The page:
For example, concrete suppliers will be able to purchase factorymade Portland limestone cement (ie. containing up to 20% limestone powder alongside clinker) and blend additional secondary components in the desired proportions. These changes, with careful consideration of performance aspects of the concrete, such as strength gain or the heat of hydration, will allow much greater optimisation of embodied carbon.

Photos: Giorgio Marafioti, Iwan Baan, Colum McCague, Hufton + Crow, Elaine Toogood

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A demonstration precast project by the MPA, trialling the use of limestone powder in multicomponent cements. The panel on the far left contains a cement comprising 40% clinker, 45% GGBS and 15% limestone powder. The panel on the far right contains a cement with 55% clinker, 30% fly ash and 15% limestone powder.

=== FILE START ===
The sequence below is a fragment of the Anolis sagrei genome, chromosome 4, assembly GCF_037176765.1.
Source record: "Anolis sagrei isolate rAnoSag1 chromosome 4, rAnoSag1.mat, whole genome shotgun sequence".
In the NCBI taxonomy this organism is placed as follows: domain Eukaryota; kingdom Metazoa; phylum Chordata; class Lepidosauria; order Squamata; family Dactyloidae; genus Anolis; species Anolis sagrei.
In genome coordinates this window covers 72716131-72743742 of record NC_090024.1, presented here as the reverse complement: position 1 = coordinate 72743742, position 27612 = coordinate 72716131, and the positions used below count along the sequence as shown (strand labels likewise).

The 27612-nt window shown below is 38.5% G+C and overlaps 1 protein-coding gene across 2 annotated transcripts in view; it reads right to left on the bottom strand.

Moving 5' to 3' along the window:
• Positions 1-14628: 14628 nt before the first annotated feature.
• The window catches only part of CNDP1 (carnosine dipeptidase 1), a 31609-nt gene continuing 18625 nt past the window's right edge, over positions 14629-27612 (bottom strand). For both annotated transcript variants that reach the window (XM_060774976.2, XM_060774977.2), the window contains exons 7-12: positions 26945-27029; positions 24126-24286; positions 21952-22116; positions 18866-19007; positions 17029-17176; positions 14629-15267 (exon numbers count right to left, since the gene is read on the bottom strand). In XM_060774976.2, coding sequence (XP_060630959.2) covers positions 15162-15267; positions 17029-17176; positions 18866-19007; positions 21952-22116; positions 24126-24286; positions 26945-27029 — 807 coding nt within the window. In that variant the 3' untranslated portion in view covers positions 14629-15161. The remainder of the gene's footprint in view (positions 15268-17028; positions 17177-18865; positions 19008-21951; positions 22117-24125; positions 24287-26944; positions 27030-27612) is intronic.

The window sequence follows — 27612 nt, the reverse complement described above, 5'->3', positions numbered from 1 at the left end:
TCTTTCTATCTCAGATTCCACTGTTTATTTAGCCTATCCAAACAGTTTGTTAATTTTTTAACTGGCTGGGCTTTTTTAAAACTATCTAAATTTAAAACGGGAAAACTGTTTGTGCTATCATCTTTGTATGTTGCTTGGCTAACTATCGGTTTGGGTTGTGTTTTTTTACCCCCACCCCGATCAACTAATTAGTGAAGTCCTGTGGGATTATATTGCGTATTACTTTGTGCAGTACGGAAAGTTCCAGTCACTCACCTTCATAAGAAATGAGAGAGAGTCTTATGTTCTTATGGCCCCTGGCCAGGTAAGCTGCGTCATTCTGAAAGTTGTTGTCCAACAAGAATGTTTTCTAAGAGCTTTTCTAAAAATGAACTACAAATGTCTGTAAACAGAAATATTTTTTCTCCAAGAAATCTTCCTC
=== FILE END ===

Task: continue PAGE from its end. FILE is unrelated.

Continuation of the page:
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The in-situ external walls of the V&A Dundee by Kengo Kuma were cast using a 27% fly ash mix to reduce embodied carbon and darken the tone, contrasting with the lighter precast-concrete panels in front.

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Chart comparing strength gain of a traditional concrete mix (CEM III/A) with two new multicomponent cement concretes (MCC1 and MCC2). The results for MCC1 show that identical performance to CEM III/A is achieved when 15% GGBS is subsituted for limestone powder. MCC2 shows a slight improvement at early age and identical performance at later ages, even with 5% less clinker.